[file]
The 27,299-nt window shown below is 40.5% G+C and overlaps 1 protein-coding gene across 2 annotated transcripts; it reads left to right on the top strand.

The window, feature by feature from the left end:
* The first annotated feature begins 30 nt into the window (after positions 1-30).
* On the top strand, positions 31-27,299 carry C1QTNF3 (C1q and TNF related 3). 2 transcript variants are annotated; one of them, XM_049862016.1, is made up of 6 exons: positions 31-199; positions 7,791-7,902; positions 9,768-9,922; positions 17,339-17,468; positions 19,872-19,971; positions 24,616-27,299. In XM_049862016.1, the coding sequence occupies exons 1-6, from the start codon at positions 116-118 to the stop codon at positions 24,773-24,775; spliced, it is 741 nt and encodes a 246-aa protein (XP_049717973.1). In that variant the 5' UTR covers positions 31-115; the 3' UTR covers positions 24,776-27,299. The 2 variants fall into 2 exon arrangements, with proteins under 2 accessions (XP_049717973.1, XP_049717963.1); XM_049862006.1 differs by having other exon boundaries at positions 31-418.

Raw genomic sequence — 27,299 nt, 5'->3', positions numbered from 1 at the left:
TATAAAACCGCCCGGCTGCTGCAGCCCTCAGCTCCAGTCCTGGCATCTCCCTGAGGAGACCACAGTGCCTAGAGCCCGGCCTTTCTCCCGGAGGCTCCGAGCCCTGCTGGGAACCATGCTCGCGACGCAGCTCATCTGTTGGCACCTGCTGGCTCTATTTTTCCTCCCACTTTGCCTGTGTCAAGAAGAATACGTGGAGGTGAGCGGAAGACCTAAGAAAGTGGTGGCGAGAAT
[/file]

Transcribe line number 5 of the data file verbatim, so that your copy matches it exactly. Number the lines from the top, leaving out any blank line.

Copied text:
Raw genomic sequence — 27,299 nt, 5'->3', positions numbered from 1 at the left: